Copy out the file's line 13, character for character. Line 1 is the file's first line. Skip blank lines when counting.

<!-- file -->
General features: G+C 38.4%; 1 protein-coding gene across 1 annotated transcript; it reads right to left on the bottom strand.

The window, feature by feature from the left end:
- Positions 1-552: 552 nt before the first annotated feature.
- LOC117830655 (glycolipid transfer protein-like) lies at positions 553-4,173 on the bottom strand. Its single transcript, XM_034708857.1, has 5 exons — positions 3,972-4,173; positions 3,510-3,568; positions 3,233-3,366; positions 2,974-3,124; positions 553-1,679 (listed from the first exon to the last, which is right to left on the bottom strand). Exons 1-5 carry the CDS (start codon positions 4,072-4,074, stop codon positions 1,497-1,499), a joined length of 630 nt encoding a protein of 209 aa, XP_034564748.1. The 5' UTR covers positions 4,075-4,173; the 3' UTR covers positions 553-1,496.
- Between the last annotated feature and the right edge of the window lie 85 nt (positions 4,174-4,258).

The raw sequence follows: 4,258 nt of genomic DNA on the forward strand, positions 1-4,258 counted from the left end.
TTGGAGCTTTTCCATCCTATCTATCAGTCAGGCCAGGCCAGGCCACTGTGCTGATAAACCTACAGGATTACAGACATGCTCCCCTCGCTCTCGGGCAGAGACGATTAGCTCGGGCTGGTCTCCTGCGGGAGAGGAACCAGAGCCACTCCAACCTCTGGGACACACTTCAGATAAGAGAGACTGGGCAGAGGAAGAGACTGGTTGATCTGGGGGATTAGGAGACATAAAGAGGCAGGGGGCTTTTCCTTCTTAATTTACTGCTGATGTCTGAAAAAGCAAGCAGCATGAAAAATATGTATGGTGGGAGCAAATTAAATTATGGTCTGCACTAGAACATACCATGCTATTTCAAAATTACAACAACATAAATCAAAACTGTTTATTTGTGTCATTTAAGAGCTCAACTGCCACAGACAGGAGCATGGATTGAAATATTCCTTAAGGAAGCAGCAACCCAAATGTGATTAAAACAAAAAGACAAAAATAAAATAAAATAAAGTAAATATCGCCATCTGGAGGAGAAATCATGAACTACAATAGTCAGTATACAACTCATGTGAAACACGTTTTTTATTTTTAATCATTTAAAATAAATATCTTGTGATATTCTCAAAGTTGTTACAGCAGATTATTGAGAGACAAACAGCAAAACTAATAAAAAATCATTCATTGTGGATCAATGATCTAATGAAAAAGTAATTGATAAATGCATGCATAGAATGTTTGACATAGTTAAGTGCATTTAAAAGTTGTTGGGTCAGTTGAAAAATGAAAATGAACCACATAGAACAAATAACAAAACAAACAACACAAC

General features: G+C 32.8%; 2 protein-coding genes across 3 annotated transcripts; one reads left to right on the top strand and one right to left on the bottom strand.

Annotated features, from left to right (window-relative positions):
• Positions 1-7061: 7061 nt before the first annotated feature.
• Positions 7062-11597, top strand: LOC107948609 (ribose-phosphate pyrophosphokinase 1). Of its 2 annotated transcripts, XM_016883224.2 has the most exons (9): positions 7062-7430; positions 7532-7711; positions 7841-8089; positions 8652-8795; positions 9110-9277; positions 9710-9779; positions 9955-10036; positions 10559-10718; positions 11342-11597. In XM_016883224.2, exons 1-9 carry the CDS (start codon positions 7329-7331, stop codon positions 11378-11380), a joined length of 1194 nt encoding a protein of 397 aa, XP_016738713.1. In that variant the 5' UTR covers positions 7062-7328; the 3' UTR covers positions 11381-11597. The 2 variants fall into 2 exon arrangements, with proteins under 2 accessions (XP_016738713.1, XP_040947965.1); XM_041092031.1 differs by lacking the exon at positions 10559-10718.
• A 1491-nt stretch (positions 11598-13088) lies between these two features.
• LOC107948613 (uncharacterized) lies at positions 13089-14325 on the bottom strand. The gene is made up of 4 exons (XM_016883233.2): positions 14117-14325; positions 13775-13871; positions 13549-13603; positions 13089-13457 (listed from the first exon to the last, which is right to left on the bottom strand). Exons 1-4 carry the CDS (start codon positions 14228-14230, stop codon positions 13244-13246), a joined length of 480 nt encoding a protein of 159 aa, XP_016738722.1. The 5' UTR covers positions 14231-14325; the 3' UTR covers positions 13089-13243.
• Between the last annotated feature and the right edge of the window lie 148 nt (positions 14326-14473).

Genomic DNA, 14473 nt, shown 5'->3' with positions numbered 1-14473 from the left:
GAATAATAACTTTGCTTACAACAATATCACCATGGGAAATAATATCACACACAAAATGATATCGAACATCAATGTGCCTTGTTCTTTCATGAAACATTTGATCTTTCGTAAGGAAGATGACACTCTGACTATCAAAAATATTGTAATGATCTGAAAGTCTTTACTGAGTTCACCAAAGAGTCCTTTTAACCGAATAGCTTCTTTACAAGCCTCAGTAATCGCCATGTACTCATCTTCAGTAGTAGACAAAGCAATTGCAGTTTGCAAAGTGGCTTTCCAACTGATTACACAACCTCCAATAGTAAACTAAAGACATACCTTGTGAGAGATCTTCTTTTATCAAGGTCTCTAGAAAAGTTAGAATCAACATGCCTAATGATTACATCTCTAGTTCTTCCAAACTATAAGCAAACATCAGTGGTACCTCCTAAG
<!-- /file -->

• LOC107948613 (uncharacterized) lies at positions 13089-14325 on the bottom strand. The gene is made up of 4 exons (XM_016883233.2): positions 14117-14325; positions 13775-13871; positions 13549-13603; positions 13089-13457 (listed from the first exon to the last, which is right to left on the bottom strand). Exons 1-4 carry the CDS (start codon positions 14228-14230, stop codon positions 13244-13246), a joined length of 480 nt encoding a protein of 159 aa, XP_016738722.1. The 5' UTR covers positions 14231-14325; the 3' UTR covers positions 13089-13243.